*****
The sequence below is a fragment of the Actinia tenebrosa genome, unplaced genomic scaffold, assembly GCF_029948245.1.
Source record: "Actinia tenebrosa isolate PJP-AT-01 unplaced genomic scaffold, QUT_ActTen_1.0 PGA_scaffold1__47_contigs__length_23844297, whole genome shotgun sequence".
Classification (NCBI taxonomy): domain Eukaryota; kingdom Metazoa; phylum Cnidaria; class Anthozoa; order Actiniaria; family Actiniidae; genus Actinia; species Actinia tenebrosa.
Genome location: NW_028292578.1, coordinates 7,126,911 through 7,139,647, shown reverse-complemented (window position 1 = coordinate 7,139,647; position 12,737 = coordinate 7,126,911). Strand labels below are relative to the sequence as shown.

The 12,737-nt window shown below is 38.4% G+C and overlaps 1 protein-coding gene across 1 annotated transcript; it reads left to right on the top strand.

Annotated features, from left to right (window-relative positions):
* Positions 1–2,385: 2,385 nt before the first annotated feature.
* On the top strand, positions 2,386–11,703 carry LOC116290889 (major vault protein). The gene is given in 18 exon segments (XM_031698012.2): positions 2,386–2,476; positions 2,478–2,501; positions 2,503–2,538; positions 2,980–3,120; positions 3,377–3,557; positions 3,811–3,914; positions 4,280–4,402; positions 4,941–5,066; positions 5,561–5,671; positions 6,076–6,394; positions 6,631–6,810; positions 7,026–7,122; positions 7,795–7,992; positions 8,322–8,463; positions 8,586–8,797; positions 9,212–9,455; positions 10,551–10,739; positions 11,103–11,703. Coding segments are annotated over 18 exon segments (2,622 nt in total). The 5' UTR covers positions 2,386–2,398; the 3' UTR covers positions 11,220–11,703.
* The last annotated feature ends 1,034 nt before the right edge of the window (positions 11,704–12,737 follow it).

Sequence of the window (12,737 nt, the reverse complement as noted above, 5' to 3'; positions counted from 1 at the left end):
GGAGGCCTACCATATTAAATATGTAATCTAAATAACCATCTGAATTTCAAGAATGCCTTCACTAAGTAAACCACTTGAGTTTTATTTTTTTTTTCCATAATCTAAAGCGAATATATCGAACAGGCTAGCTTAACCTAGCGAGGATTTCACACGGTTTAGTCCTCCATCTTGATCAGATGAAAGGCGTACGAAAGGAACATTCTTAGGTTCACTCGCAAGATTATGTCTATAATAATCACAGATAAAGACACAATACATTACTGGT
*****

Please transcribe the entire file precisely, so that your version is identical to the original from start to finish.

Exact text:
The sequence below is a fragment of the Actinia tenebrosa genome, unplaced genomic scaffold, assembly GCF_029948245.1.
Source record: "Actinia tenebrosa isolate PJP-AT-01 unplaced genomic scaffold, QUT_ActTen_1.0 PGA_scaffold1__47_contigs__length_23844297, whole genome shotgun sequence".
Classification (NCBI taxonomy): domain Eukaryota; kingdom Metazoa; phylum Cnidaria; class Anthozoa; order Actiniaria; family Actiniidae; genus Actinia; species Actinia tenebrosa.
Genome location: NW_028292578.1, coordinates 7,126,911 through 7,139,647, shown reverse-complemented (window position 1 = coordinate 7,139,647; position 12,737 = coordinate 7,126,911). Strand labels below are relative to the sequence as shown.

The 12,737-nt window shown below is 38.4% G+C and overlaps 1 protein-coding gene across 1 annotated transcript; it reads left to right on the top strand.

Annotated features, from left to right (window-relative positions):
* Positions 1–2,385: 2,385 nt before the first annotated feature.
* On the top strand, positions 2,386–11,703 carry LOC116290889 (major vault protein). The gene is given in 18 exon segments (XM_031698012.2): positions 2,386–2,476; positions 2,478–2,501; positions 2,503–2,538; positions 2,980–3,120; positions 3,377–3,557; positions 3,811–3,914; positions 4,280–4,402; positions 4,941–5,066; positions 5,561–5,671; positions 6,076–6,394; positions 6,631–6,810; positions 7,026–7,122; positions 7,795–7,992; positions 8,322–8,463; positions 8,586–8,797; positions 9,212–9,455; positions 10,551–10,739; positions 11,103–11,703. Coding segments are annotated over 18 exon segments (2,622 nt in total). The 5' UTR covers positions 2,386–2,398; the 3' UTR covers positions 11,220–11,703.
* The last annotated feature ends 1,034 nt before the right edge of the window (positions 11,704–12,737 follow it).

Sequence of the window (12,737 nt, the reverse complement as noted above, 5' to 3'; positions counted from 1 at the left end):
GGAGGCCTACCATATTAAATATGTAATCTAAATAACCATCTGAATTTCAAGAATGCCTTCACTAAGTAAACCACTTGAGTTTTATTTTTTTTTTCCATAATCTAAAGCGAATATATCGAACAGGCTAGCTTAACCTAGCGAGGATTTCACACGGTTTAGTCCTCCATCTTGATCAGATGAAAGGCGTACGAAAGGAACATTCTTAGGTTCACTCGCAAGATTATGTCTATAATAATCACAGATAAAGACACAATACATTACTGGT